Cognac maintains course for new plantations
Lifting the hood of the Interprofessional Business Plan, the representatives of the Charente vineyard intend to reassure on the new plantations envisaged. In particular with the trade's counterparties to share the risks of production.
In terms of the growth of the Charente vineyard, "there is a pilot in the plane. The risk is calculated. I believe that we are not mistaken" hammered Christophe Véral, president of the Union Générale des Viticulteurs pour l'AOC Cognac (UGVC), on 3 September at a public meeting in Mirambeau (Charente-Maritime). Between the fear of a turnaround in the markets and the desire to take advantage of current outlets, the winegrower audience is above all demonstrating the need to get to know the inter-professional tool which is the famous Business Plan. Until now, it has been a black box, with only a few figures coming out in dribs and drabs to justify a growth strategy. To answer the questions, the elected members of the UGVC are counting on transparency to convince of its strategy. Every three years, with each new presidency of the Bureau National Interprofessionnel de Cognac (BNIC), the Business Plan integrates the prospective agronomic and commercial elements provided by production and trade in order to match supply and demand in the medium and long term. Over three vintages, the tool calculates annual yields and adjustments to the planting area, with revisions along the way if "alert" parameters are reached. Due to export records, this operation currently results in the decision to achieve high yields (14.64 hectolitres of pure alcohol per hectare in 2019) and the planting of 10,000 hectares of vines by 2021 (an increase of +8% compared to the 76,243 hectares recorded in 2018).
331 million cols/year
Between climatic hazards, wood diseases and the environmental turn of the vineyard, such yields are only intended to compensate for the lack of current surface areas, specifies the UGVC. Its spokespersons are aiming for a yield of 12.5 hl AP/ha in the long term. This prospect is based on an envisaged annual growth of 3.1% of the Charente vineyard until 2033. This would bring the Cognac vineyard to 121,535 hectares to market 331 million bottles.
"Not a commitment"
"It's not a commitment to plant. Depending on the situation, we may not have to plant. If the alarms go off, we will adapt by running the Business Plan again. But without over-reacting" underlines Stéphane Roy, the UGVC Deputy Secretary General and Business Plan referent within the BNIC. Having worked for ten years to refine its prospective tool, the inter-professional association believes it offers a win-win system.
Counterparts of the trade
"In the French vineyard, there have always been two opposing strategies: either to make production scarce in order to increase prices, or not to try to limit it in order to make purchases more fluid and allow a maximum of large groups to invest in order to sell more and more expensively" explains Stéphane Roy. The UGVC is banking on the second approach, and its elected representative stresses that in return for this strategy, wine merchants must pass on their profits to the wine industry, without lowering prices. Without forgetting to support production in case of commercial difficulties.
In this regard, the UGVC has unveiled a measure to support trade which bears witness both to the relations of trust built up between the two Charente families and to the memory of the bitter discussions with other winegrowing areas on the 2019 quota for new plantings (vineyards worried about the risk of surpluses being spilled in the event of a Cognac crisis). Although operators in the Charente have a high rate of contractualization (more than 85% according to estimates), the challenge in the event of a commercial setback is not to reduce the annual yield set by the interprofession too much. As the trade tends to reduce it, this inflates the surpluses of the wine industry, which, due to a lack of cash, pours it into the white wine market.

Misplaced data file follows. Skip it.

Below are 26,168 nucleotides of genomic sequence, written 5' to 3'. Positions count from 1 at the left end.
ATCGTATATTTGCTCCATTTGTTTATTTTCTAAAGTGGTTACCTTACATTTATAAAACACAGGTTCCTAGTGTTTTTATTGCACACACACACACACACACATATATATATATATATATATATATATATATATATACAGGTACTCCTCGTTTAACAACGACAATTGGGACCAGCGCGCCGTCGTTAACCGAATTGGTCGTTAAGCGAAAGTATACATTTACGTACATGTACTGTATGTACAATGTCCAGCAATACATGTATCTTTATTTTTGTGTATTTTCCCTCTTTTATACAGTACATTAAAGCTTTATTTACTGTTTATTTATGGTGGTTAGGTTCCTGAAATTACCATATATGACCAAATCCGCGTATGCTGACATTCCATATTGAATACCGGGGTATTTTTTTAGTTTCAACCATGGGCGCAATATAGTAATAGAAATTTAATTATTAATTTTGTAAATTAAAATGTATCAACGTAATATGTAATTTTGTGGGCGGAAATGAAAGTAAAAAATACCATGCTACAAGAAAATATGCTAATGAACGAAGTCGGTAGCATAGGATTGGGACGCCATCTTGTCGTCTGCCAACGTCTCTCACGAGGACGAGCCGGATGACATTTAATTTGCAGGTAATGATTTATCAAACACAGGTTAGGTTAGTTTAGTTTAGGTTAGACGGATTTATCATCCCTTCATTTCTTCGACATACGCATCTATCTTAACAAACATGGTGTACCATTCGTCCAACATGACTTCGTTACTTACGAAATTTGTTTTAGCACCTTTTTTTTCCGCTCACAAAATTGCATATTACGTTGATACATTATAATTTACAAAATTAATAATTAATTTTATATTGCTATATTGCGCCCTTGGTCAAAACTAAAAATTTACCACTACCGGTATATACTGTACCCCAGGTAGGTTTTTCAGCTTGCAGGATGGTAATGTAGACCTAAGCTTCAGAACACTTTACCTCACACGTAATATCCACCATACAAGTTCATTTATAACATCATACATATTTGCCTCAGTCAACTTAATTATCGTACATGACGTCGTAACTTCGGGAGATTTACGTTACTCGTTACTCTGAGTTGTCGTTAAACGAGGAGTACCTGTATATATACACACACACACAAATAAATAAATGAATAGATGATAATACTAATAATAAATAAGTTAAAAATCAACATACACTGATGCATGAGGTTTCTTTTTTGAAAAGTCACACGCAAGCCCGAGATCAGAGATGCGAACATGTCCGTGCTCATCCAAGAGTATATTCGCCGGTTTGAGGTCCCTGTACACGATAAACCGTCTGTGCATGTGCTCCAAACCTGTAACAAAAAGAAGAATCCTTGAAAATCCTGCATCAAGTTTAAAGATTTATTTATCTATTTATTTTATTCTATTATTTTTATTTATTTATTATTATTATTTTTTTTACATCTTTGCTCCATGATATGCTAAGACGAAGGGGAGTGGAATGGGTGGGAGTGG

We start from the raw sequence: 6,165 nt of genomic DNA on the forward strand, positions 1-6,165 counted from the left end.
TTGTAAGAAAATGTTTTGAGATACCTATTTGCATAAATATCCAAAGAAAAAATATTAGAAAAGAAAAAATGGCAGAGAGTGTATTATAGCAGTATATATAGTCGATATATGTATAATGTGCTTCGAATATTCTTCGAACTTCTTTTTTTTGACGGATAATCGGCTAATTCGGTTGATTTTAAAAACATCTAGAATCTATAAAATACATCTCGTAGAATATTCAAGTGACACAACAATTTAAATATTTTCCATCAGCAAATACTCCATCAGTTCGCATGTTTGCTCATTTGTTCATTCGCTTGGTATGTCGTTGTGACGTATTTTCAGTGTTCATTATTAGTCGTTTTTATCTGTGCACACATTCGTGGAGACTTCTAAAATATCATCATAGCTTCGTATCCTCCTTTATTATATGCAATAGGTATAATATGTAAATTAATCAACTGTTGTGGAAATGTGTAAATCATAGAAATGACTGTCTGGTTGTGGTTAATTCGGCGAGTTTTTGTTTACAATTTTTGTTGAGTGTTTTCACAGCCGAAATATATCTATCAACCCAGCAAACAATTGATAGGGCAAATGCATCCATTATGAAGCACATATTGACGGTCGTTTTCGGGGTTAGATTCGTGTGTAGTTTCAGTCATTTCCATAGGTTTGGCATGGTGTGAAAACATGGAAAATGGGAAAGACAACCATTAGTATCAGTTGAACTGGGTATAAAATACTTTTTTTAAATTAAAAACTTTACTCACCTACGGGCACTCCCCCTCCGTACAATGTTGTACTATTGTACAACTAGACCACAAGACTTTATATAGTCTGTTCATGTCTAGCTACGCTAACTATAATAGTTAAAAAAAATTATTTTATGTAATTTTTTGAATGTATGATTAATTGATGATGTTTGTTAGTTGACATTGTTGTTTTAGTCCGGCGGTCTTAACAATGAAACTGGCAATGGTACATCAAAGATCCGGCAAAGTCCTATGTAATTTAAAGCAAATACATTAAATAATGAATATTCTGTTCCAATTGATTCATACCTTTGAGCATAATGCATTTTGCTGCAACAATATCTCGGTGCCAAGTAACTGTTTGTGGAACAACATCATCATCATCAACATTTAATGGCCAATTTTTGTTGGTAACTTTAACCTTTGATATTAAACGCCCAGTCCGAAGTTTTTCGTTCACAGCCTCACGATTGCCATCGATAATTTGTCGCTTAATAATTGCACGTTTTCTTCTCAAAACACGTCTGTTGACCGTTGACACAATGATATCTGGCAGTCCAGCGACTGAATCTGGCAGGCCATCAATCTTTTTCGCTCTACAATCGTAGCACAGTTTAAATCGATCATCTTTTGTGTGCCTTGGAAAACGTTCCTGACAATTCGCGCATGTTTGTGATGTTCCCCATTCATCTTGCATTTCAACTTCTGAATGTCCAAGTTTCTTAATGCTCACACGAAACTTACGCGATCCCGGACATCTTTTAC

The "rebound" mechanism
To limit this risk, the wine merchant undertakes to increase the yield calculated by the Business Plan from 1 to 1.5 hl AP/ha, in order to allow the vineyard to reduce part of its surplus and to be able to finance its production costs, but also its distillation costs for the climatic reserve. This measure should also make it possible to create a stock which will be mobilized as soon as the markets are once again in demand for Cognac. Called "rebound", the mechanism mentioned is only planned for a one-off crisis, as in 2008 with subprimes or 2012 with the Chinese anti-corruption law. This does not reassure winegrowers who have memories of the serious crisis of 1992-1997 on the Japanese market.
"We've learned the lessons of the past"
The current situation is not comparable to that of thirty years ago for UGVC spokespersons, who believe that markets are more diversified (China, United States...), while prospects are promising for many emerging countries (particularly in Africa), thanks to the involvement of large groups (investment in production and storage facilities, but also promotion on the markets). Without forgetting the argument of the Business Plan. "If we don't develop, we are sure to have a crisis. Just because we didn't succeed thirty years ago in expanding doesn't mean that we shouldn't do it now. We have learned the lessons of the past," emphasizes Stéphane Roy using the interprofessional tool. If there are pilots in the plane, maintaining its course will face many other practical challenges, the winegrowers fear. They cite the lack of trained manpower, the difficulty of access to land and the challenges of supplying plants as reasons for the success of the expansion.
Source : vitisphere.com